Wildfire activity is on the rise in California’s Sierra Nevada, and this increase has coincided with a warming climate and increases in human activities. However, the relative impact of climactic, environmental, and human variables on wildfire patterns across the highly diverse Sierra landscape is less clear. Quantifying these impacts can be key in the development of region-specific forest management strategies and limiting future increases in wildfire.
In their newly published study, a research team led by CECS researcher Bin Chen (UC Davis) developed a fire probability model to track the many variables affecting fires in California from 1984 to 2017. Their findings show that vapor pressure deficit—the difference between the air’s water content and its saturation point—was the leading predictor of fire probability. Population density and fuel amount also significantly contributed to spatial patterns of fire.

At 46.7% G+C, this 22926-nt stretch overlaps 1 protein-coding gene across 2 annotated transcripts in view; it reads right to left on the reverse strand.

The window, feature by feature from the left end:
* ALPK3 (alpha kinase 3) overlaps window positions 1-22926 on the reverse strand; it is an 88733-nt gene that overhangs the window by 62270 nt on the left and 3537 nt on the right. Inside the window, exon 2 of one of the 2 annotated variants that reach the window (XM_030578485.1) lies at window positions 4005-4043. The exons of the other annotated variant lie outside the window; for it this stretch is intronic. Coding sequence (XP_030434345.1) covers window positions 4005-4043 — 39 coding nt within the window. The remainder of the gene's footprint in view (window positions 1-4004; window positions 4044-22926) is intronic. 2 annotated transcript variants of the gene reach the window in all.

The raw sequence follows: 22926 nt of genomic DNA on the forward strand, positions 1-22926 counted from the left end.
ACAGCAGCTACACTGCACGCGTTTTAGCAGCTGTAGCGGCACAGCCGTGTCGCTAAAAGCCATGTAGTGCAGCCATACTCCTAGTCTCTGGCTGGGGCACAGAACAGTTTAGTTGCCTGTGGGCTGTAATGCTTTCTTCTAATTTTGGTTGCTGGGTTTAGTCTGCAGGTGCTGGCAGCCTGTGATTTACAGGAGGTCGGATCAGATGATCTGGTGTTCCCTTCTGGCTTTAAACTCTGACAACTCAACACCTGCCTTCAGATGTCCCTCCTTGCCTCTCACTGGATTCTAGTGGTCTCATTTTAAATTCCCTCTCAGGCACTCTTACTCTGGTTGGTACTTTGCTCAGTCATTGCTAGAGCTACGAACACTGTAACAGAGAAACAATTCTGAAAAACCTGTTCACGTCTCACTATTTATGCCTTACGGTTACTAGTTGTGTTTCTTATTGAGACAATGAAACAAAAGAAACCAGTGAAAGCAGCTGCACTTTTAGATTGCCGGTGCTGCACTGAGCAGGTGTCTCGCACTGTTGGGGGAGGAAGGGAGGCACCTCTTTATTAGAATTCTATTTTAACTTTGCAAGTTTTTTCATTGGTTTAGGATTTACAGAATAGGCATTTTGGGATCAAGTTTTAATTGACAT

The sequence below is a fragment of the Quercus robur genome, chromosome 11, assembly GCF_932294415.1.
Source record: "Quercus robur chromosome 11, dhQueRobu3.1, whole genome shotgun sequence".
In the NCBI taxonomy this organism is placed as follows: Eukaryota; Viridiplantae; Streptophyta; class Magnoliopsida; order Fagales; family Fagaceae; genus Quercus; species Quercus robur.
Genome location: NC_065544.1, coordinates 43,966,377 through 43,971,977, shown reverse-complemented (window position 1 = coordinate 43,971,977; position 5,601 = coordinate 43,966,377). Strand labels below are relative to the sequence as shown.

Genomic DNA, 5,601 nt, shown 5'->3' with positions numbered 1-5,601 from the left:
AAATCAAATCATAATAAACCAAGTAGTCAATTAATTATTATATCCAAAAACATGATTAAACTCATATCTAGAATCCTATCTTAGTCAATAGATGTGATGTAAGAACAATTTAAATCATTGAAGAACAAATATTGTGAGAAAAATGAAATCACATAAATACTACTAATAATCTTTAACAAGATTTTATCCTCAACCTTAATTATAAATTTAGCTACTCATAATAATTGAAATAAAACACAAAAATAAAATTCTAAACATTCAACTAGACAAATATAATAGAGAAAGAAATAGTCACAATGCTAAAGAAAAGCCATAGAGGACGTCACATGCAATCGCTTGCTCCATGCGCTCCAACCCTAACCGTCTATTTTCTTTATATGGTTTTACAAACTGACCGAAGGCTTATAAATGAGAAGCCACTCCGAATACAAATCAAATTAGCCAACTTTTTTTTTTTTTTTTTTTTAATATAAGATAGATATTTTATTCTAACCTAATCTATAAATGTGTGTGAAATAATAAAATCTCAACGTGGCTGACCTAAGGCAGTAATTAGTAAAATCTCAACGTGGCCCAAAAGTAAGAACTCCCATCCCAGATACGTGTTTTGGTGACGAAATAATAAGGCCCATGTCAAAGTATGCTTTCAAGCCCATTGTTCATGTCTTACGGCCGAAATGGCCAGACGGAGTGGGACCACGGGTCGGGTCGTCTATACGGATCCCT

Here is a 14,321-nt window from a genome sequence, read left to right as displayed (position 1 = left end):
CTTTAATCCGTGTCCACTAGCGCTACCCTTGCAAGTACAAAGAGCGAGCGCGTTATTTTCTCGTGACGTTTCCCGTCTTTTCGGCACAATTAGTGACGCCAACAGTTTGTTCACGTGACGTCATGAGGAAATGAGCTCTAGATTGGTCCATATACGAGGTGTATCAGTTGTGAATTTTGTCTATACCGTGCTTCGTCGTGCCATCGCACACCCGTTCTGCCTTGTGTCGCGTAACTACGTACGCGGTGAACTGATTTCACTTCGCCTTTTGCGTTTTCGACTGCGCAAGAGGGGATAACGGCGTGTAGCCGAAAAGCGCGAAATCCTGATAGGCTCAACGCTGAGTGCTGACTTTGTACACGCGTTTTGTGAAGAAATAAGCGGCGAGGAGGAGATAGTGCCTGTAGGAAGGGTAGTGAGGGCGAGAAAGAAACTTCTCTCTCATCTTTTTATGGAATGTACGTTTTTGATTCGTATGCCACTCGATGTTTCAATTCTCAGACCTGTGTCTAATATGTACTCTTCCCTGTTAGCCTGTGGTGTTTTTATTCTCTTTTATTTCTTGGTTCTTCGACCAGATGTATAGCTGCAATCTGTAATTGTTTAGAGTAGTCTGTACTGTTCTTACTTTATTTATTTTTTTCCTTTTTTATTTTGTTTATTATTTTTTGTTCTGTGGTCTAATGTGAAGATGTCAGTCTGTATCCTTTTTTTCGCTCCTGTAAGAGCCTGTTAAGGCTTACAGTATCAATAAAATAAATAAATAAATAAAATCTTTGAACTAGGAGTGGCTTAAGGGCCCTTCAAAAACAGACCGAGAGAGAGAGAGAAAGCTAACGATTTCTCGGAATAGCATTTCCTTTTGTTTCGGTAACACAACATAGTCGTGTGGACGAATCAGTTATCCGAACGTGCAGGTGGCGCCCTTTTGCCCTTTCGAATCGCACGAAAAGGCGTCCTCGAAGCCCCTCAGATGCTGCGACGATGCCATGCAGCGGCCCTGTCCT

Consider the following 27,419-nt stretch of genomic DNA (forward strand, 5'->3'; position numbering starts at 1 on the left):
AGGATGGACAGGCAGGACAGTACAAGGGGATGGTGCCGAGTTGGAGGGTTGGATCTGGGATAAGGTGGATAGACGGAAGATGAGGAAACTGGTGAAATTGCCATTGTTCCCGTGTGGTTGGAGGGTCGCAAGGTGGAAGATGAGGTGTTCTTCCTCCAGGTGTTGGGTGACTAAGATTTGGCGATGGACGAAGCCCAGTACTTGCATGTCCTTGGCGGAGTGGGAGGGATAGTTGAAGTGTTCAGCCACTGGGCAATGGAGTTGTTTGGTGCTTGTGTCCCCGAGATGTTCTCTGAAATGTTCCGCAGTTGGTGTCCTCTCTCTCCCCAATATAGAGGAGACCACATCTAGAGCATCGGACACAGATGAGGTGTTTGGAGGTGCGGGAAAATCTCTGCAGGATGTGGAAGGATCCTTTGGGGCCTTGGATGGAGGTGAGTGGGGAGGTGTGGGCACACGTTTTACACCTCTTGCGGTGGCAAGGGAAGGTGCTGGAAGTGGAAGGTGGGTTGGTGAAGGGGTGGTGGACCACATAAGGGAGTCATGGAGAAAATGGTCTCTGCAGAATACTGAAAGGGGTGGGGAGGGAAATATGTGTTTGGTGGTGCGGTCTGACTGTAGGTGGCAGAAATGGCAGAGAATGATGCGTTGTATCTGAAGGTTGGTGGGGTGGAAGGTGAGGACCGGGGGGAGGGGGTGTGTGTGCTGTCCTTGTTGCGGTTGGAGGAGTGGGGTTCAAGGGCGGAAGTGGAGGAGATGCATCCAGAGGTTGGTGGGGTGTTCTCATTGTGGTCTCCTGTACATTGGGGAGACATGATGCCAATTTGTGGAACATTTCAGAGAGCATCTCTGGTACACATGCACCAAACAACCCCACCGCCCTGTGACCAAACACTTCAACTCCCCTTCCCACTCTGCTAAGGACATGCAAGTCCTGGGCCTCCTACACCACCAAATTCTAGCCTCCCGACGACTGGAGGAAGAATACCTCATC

Learn more about this study in the recent EOS Research Spotlight “Uncovering Patterns in California’s Blazing Fires.”
Other CECS researchers who contributed to this work are Yufang Jin (UC Davis), Michael Goulden (UC Irvine), and James Randerson (UC Irvine).